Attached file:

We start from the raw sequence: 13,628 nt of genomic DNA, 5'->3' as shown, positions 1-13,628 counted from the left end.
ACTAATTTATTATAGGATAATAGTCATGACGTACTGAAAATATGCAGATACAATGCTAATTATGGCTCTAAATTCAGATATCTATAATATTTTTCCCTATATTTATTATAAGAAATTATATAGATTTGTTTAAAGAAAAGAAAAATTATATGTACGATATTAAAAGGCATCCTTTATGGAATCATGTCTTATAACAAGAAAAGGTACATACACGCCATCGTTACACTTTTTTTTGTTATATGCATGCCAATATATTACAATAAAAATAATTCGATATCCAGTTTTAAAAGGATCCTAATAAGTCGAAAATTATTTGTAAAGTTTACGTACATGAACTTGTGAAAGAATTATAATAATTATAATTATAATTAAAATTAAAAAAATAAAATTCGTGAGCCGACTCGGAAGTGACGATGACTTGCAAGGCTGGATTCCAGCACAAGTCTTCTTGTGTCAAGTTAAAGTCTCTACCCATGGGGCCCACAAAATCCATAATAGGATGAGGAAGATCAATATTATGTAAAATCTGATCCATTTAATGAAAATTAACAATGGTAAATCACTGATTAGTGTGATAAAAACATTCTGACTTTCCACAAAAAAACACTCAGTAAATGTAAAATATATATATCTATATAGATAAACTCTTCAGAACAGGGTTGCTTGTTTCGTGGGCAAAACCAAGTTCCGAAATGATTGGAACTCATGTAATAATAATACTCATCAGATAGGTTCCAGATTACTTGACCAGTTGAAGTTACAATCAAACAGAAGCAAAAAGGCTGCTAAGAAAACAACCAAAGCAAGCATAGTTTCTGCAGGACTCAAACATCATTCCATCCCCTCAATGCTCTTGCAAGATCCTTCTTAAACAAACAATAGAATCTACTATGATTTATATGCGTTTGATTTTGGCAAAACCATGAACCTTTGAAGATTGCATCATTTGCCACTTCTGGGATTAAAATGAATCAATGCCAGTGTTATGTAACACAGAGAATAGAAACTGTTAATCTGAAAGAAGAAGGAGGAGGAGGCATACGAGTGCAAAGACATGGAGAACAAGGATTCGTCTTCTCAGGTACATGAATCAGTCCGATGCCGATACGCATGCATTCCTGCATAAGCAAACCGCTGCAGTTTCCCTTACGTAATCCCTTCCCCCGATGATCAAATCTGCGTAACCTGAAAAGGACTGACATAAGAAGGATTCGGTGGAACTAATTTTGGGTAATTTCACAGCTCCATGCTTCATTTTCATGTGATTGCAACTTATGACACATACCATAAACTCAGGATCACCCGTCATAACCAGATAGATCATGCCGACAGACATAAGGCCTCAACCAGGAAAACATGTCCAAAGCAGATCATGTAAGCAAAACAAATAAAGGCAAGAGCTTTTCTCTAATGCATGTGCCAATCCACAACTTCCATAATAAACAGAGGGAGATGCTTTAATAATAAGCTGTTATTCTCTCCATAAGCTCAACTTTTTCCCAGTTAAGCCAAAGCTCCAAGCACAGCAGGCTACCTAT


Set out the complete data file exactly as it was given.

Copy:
We start from the raw sequence: 13,628 nt of genomic DNA, 5'->3' as shown, positions 1-13,628 counted from the left end.
ACTAATTTATTATAGGATAATAGTCATGACGTACTGAAAATATGCAGATACAATGCTAATTATGGCTCTAAATTCAGATATCTATAATATTTTTCCCTATATTTATTATAAGAAATTATATAGATTTGTTTAAAGAAAAGAAAAATTATATGTACGATATTAAAAGGCATCCTTTATGGAATCATGTCTTATAACAAGAAAAGGTACATACACGCCATCGTTACACTTTTTTTTGTTATATGCATGCCAATATATTACAATAAAAATAATTCGATATCCAGTTTTAAAAGGATCCTAATAAGTCGAAAATTATTTGTAAAGTTTACGTACATGAACTTGTGAAAGAATTATAATAATTATAATTATAATTAAAATTAAAAAAATAAAATTCGTGAGCCGACTCGGAAGTGACGATGACTTGCAAGGCTGGATTCCAGCACAAGTCTTCTTGTGTCAAGTTAAAGTCTCTACCCATGGGGCCCACAAAATCCATAATAGGATGAGGAAGATCAATATTATGTAAAATCTGATCCATTTAATGAAAATTAACAATGGTAAATCACTGATTAGTGTGATAAAAACATTCTGACTTTCCACAAAAAAACACTCAGTAAATGTAAAATATATATATCTATATAGATAAACTCTTCAGAACAGGGTTGCTTGTTTCGTGGGCAAAACCAAGTTCCGAAATGATTGGAACTCATGTAATAATAATACTCATCAGATAGGTTCCAGATTACTTGACCAGTTGAAGTTACAATCAAACAGAAGCAAAAAGGCTGCTAAGAAAACAACCAAAGCAAGCATAGTTTCTGCAGGACTCAAACATCATTCCATCCCCTCAATGCTCTTGCAAGATCCTTCTTAAACAAACAATAGAATCTACTATGATTTATATGCGTTTGATTTTGGCAAAACCATGAACCTTTGAAGATTGCATCATTTGCCACTTCTGGGATTAAAATGAATCAATGCCAGTGTTATGTAACACAGAGAATAGAAACTGTTAATCTGAAAGAAGAAGGAGGAGGAGGCATACGAGTGCAAAGACATGGAGAACAAGGATTCGTCTTCTCAGGTACATGAATCAGTCCGATGCCGATACGCATGCATTCCTGCATAAGCAAACCGCTGCAGTTTCCCTTACGTAATCCCTTCCCCCGATGATCAAATCTGCGTAACCTGAAAAGGACTGACATAAGAAGGATTCGGTGGAACTAATTTTGGGTAATTTCACAGCTCCATGCTTCATTTTCATGTGATTGCAACTTATGACACATACCATAAACTCAGGATCACCCGTCATAACCAGATAGATCATGCCGACAGACATAAGGCCTCAACCAGGAAAACATGTCCAAAGCAGATCATGTAAGCAAAACAAATAAAGGCAAGAGCTTTTCTCTAATGCATGTGCCAATCCACAACTTCCATAATAAACAGAGGGAGATGCTTTAATAATAAGCTGTTATTCTCTCCATAAGCTCAACTTTTTCCCAGTTAAGCCAAAGCTCCAAGCACAGCAGGCTACCTAT